Goldenrod has a bad reputation. Every autumn, millions of allergy sufferers blame this innocent plant for their sniffles and itchy, watery eyes. Little do they know that it is another plant causing their problems and the goldenrod is in fact, innocent. It blooms at the same time that the evil ragweed (Ambrosia sp.) does and unlike ragweed, goldenrod's pollen isn't wind-borne. Goldenrod's pollen is far too heavy and sticky to float on the breezes, but ragweed can, and does.

ImageThis beautiful late-blooming plant belongs to the Solidago genus, which are mostly native to North and South America. There are a few Eurasian native species, but the vast majority of these plants are from the New World. At one time, it was an important plant used by native peoples and pioneers alike. Goldenrod's Latin name Solidago can be broken down like this: solidus (whole) and -ago (being or becoming). This is probably indicating the plant's medicinal uses, as Solidago species were used at one time to treat ailments ranging from sore throats to kidney issues. It also produces a lovely and permanent yellow dye that crafts people consider exceptional. Another interesting note is that that goldenrod produces a rubber-like sap that can be commercially harvested and in fact, at one time Henry Ford was leading the research. The first Model-T cars had tires made from goldenrod rubber.

ImageEuropeans have embraced goldenrod and it is often seen in their gardens, but those of us on this side of the Pond have not been as quick to accept it. Our native Solidagos are somewhat thuggish and can easily take over a garden bed via the underground stolons that creep outward from the parent plant. However, plant breeders have developed varieties that are much more polite and less likely to wear out their welcome.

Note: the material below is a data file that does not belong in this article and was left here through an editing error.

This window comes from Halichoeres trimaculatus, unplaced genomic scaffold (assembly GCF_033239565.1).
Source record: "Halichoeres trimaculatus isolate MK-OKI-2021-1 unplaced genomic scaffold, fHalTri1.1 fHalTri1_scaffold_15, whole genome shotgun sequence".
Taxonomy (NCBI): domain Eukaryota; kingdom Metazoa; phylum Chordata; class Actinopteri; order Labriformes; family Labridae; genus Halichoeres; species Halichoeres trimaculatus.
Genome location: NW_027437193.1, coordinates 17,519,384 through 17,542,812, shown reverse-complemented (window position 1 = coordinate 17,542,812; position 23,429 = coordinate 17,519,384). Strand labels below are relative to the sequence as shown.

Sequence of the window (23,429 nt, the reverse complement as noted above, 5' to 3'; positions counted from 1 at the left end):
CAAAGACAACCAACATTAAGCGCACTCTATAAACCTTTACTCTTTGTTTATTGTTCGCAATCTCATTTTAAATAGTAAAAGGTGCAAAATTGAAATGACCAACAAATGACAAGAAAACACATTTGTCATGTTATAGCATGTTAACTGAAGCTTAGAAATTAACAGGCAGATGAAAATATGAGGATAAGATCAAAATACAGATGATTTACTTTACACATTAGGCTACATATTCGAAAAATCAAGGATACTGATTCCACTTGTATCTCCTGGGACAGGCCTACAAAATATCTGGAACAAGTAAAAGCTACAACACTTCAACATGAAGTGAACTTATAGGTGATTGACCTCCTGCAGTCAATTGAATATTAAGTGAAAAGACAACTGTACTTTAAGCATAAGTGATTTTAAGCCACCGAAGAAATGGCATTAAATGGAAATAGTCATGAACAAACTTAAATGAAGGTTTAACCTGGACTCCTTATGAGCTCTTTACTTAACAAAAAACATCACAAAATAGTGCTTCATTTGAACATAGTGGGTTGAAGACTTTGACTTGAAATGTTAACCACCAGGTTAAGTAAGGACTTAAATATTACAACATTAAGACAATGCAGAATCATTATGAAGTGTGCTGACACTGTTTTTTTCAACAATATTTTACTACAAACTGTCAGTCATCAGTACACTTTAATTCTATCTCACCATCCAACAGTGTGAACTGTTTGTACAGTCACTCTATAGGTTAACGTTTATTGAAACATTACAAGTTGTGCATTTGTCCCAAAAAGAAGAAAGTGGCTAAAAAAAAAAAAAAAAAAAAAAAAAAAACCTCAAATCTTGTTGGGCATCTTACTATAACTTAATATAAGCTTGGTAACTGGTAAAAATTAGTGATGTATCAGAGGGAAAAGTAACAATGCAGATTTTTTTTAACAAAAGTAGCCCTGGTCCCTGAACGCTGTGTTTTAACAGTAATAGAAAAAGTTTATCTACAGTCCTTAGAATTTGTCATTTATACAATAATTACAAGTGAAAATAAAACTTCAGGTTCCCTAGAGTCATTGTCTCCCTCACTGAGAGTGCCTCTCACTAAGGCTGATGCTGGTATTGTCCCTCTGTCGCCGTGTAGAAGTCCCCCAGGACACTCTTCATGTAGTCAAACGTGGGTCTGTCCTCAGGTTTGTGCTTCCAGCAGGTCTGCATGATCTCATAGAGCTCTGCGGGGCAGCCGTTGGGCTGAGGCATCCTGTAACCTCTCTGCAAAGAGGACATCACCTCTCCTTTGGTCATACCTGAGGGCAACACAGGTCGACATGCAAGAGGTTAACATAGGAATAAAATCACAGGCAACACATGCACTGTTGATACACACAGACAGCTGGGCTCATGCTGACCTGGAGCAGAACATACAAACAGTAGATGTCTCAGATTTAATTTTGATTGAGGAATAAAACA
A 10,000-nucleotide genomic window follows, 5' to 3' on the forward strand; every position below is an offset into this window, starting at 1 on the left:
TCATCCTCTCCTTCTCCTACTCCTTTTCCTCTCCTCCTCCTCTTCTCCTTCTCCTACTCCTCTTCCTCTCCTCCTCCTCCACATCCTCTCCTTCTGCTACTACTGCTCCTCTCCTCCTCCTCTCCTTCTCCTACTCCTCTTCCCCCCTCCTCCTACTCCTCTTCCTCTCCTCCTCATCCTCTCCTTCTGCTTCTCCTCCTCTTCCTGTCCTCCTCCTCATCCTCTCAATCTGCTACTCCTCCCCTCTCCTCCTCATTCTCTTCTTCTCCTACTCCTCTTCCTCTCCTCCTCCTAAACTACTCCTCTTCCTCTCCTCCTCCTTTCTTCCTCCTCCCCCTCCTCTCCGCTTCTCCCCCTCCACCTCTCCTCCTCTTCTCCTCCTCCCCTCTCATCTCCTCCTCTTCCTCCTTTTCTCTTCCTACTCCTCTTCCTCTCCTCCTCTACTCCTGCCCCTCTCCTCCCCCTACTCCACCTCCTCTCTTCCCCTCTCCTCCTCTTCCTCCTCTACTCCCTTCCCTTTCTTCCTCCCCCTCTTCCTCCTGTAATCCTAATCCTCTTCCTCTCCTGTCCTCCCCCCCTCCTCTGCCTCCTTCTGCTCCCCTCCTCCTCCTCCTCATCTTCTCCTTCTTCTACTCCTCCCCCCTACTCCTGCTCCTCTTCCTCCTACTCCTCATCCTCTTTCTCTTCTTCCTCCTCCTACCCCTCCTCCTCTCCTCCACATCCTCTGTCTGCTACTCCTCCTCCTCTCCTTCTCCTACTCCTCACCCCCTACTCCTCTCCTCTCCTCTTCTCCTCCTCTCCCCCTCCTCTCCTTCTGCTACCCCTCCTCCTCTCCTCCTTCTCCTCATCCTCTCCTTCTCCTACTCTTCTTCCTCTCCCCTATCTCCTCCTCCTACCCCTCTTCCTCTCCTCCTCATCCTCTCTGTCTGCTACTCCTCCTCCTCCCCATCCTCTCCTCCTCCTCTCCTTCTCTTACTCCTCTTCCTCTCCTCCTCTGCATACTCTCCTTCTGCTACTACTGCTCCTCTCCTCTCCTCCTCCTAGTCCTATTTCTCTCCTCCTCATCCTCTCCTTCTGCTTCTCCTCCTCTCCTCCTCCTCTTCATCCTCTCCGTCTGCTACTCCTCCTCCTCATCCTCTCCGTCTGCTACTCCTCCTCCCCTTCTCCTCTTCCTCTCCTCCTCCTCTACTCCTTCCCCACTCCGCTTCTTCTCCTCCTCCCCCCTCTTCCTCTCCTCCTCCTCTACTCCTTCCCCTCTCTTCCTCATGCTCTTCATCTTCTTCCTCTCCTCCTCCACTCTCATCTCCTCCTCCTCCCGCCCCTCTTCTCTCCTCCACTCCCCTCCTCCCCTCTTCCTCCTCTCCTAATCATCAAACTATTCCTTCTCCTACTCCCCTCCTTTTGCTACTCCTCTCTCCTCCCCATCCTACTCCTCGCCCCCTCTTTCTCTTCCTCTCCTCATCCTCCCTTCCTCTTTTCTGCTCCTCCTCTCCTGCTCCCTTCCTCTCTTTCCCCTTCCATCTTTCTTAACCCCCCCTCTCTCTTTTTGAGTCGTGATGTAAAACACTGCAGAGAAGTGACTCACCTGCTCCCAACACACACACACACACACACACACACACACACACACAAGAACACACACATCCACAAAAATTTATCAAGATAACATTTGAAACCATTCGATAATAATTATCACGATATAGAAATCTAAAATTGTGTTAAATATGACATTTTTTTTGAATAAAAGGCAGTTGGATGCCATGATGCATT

Goldenrod is an important source of nectar and pollen for late season insects. Since it withstands drought conditions well, many insects depend on it during a time of year when food sources may be scarce. Even honeybees like its pollen and it is said that goldenrod honey is exceptional. It is a host plant for several butterfly species, especially the Checkerspots (Euphydryas sp.) and the blooms are often covered in a number of various insect and spider predators laying in wait for a potential victim. Some gardeners have noted that insects and pollinators prefer the native, wild species to the more cultivated commercial offerings, indicating that the pollen or nectar may not be as plentiful in the hybrid varieties.

ImageSolidagos are pretty tough, so if you're concerned about unwanted spread, try planting it in a container. This would combat its aggressive tenancies like one would do for plants in the mint family. Deadhead the blossoms after blooming to prevent unwanted seedlings, because the Solidago genus is part of the larger Asteraceae family and like its cousins, goldenrod produces vast quantities of seed, each with its own little floating parachute. This bright native pairs well with other autumn bloomers and makes a stunning backdrop for plants like Asters and Eutrochiums (Joe Pye Weed.) If you have a sunny, well-drained spot and like native plants, try some goldenrod. Your bees and butterflies will thank you.